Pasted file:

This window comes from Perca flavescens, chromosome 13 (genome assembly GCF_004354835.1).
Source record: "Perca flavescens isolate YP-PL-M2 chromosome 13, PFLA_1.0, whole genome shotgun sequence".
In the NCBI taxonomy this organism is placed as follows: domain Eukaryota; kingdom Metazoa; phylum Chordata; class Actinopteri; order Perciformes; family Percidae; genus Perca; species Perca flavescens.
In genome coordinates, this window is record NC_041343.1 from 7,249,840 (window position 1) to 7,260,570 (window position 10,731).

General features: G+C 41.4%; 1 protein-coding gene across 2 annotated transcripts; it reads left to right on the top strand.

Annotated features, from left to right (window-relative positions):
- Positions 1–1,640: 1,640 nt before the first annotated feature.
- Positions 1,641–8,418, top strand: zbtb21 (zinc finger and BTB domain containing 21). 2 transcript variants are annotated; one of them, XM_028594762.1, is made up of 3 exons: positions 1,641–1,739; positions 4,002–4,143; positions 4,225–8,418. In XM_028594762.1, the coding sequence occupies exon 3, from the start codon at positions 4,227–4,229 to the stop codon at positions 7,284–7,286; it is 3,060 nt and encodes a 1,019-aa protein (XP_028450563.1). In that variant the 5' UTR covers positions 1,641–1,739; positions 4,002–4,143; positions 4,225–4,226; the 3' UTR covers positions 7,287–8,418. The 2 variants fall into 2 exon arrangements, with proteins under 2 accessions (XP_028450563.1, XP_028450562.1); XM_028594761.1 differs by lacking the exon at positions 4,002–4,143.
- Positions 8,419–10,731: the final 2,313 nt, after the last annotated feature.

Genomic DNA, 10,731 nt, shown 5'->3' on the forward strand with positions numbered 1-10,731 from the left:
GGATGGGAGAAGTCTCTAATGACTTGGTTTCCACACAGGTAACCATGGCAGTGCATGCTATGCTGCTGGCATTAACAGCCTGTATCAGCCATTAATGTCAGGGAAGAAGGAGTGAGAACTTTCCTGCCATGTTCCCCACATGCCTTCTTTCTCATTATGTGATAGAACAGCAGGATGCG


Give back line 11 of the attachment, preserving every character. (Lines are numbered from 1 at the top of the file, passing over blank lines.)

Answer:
GGATGGGAGAAGTCTCTAATGACTTGGTTTCCACACAGGTAACCATGGCAGTGCATGCTATGCTGCTGGCATTAACAGCCTGTATCAGCCATTAATGTCAGGGAAGAAGGAGTGAGAACTTTCCTGCCATGTTCCCCACATGCCTTCTTTCTCATTATGTGATAGAACAGCAGGATGCG